More than 13,000 rape evidence kits have gone untested or unprocessed in Florida, and clearing the backlog could cost the state tens of millions of dollars, according to study results released Monday.
The study, conducted by the Florida Department of Law Enforcement from August to December 2015, found that 13,435 sexual assault evidence kits across the state have not been tested (PDF). That means that forensic evidence was collected from possible rape victims but has not been processed in order to match DNA evidence with possible suspects.
Authorities said in the report that 9,484 of those tests should have been processed. The state’s law enforcement agency recommends testing all kits “in the interest of public safety.”
The most common reason the kits weren’t tested — cited for 41 percent of the untested kits — was that the alleged victim decided not to proceed with the investigation, according to the report, which surveyed 279 local law enforcement agencies responsible for districts accounting for 89 percent of Florida’s population. In 31 percent of the kits, the state attorney’s office declined to prosecute. Other reasons included a suspect’s guilty plea, an alleged victim’s death or an alleged victim who declined to file a police report.
The report said that the state has been processing an average of about 2,400 sexual assault evidence kits per year in the last five years but that the volume is expected to grow by an estimated 3,500 kits per year.
Backlogs of untested rape kits have been an issue across the United States. In September federal officials said an estimated 70,000 kits sitting in laboratories and evidence collection rooms across the country would be tested with $79 million in federal and New York City funds. Detroit reported in 2014 that it had 10,995 untested kits collected from 1993 to 2006, according to U.S. Department of Justice documents.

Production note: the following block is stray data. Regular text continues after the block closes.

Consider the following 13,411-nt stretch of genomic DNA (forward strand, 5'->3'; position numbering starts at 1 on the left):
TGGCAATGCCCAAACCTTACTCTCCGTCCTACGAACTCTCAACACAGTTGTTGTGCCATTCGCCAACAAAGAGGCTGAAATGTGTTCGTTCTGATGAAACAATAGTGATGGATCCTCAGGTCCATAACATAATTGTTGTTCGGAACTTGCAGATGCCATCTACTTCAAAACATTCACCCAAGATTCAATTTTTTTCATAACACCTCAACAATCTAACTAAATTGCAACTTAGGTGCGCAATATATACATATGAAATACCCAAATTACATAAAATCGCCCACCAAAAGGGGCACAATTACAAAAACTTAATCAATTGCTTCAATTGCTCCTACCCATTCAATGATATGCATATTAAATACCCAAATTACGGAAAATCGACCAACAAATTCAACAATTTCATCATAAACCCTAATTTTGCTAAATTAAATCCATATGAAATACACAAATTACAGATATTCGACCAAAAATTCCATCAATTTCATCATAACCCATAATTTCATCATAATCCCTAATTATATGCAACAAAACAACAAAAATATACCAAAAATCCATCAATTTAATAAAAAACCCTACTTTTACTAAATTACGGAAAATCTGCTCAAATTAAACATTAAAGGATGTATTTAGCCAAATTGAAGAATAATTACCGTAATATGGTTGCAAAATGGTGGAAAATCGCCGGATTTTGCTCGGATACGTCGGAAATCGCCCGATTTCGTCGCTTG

There are 12,000 untested kits in Memphis, Tennessee, and 4,000 in Cleveland, according to statistics gathered by the Rape Kit Action Project, a collaboration between the National Center for Victims of Crime, the advocacy group Natasha’s Justice Project and the Rape Abuse Incest National Network (RAINN).
In New York City, which accumulated a 17,000-case backlog from 2000 to 2003, processing the kits and completing DNA matches to suspects resulted in 200 prosecutions, according to the city district attorney’s office. The arrest rate for rapes in the city, which now tests every rape kit for DNA evidence, jumped to 70 percent in 2003, from 40 percent in 2000, after the policy was adopted. That’s compared with a national average arrest rate for rapes of about 1 in 4, according to RAINN.
Experts say it costs $1,200 to $1,500 to complete tests on each kit. The Florida report said any proposals to test the thousands of kits “are dependent upon additional funding for outsourcing, technology, overtime and a stabilized workforce of crime laboratory analysts.”
Florida Gov. Rick Scott announced in November that he will seek $8.5 million to help process the backlog. But that may not be enough; estimates for the funding required to test all the kits range from about $9 million to $32 million over three to nine years, according to the report.
Florida Attorney General Pam Bondi said in a press release that she is “troubled” by the report. “While it is clear it will take more resources to address these problems, testing these unprocessed kits is a public safety issue that deserves our immediate attention,” she said. “Processing these untested kits will allow key DNA evidence to be entered into state and federal crime databases. These entries can produce matches that could link criminals to unsolved crimes in Florida and beyond.”
Three states — Colorado, Illinois and Texas — have passed laws that mandate statewide accounting of untested kits.
Al Jazeera and The Associated Press